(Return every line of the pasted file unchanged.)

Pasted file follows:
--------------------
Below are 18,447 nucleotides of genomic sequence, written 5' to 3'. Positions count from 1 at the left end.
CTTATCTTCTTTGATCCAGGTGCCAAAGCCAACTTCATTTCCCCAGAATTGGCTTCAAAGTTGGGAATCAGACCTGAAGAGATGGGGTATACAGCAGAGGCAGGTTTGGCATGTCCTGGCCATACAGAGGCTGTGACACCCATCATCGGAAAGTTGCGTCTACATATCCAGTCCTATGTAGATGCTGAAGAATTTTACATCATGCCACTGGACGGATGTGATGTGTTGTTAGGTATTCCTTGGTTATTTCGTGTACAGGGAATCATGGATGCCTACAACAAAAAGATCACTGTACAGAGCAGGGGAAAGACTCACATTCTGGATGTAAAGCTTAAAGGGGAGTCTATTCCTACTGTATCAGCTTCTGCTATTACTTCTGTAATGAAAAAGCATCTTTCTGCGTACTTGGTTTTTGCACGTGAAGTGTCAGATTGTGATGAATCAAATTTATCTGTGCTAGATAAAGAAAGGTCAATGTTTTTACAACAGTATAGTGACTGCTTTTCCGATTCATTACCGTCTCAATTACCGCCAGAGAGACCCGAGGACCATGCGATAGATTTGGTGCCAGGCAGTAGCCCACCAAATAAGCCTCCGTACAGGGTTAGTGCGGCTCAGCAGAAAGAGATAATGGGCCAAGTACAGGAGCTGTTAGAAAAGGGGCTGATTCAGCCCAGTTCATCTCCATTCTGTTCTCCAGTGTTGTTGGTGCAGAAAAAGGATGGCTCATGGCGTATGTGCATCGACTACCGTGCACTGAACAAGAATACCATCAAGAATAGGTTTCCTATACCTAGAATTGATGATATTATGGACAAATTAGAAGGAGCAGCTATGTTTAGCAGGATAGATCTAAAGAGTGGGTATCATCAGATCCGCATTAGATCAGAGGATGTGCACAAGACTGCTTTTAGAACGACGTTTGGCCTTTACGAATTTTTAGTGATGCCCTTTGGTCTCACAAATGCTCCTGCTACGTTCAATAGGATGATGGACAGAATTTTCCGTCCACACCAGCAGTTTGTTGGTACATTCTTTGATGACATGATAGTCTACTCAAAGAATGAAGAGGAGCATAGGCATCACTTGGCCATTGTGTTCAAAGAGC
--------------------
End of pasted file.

Below are 18,447 nucleotides of genomic sequence, written 5' to 3'. Positions count from 1 at the left end.
CTTATCTTCTTTGATCCAGGTGCCAAAGCCAACTTCATTTCCCCAGAATTGGCTTCAAAGTTGGGAATCAGACCTGAAGAGATGGGGTATACAGCAGAGGCAGGTTTGGCATGTCCTGGCCATACAGAGGCTGTGACACCCATCATCGGAAAGTTGCGTCTACATATCCAGTCCTATGTAGATGCTGAAGAATTTTACATCATGCCACTGGACGGATGTGATGTGTTGTTAGGTATTCCTTGGTTATTTCGTGTACAGGGAATCATGGATGCCTACAACAAAAAGATCACTGTACAGAGCAGGGGAAAGACTCACATTCTGGATGTAAAGCTTAAAGGGGAGTCTATTCCTACTGTATCAGCTTCTGCTATTACTTCTGTAATGAAAAAGCATCTTTCTGCGTACTTGGTTTTTGCACGTGAAGTGTCAGATTGTGATGAATCAAATTTATCTGTGCTAGATAAAGAAAGGTCAATGTTTTTACAACAGTATAGTGACTGCTTTTCCGATTCATTACCGTCTCAATTACCGCCAGAGAGACCCGAGGACCATGCGATAGATTTGGTGCCAGGCAGTAGCCCACCAAATAAGCCTCCGTACAGGGTTAGTGCGGCTCAGCAGAAAGAGATAATGGGCCAAGTACAGGAGCTGTTAGAAAAGGGGCTGATTCAGCCCAGTTCATCTCCATTCTGTTCTCCAGTGTTGTTGGTGCAGAAAAAGGATGGCTCATGGCGTATGTGCATCGACTACCGTGCACTGAACAAGAATACCATCAAGAATAGGTTTCCTATACCTAGAATTGATGATATTATGGACAAATTAGAAGGAGCAGCTATGTTTAGCAGGATAGATCTAAAGAGTGGGTATCATCAGATCCGCATTAGATCAGAGGATGTGCACAAGACTGCTTTTAGAACGACGTTTGGCCTTTACGAATTTTTAGTGATGCCCTTTGGTCTCACAAATGCTCCTGCTACGTTCAATAGGATGATGGACAGAATTTTCCGTCCACACCAGCAGTTTGTTGGTACATTCTTTGATGACATGATAGTCTACTCAAAGAATGAAGAGGAGCATAGGCATCACTTGGCCATTGTGTTCAAAGAGC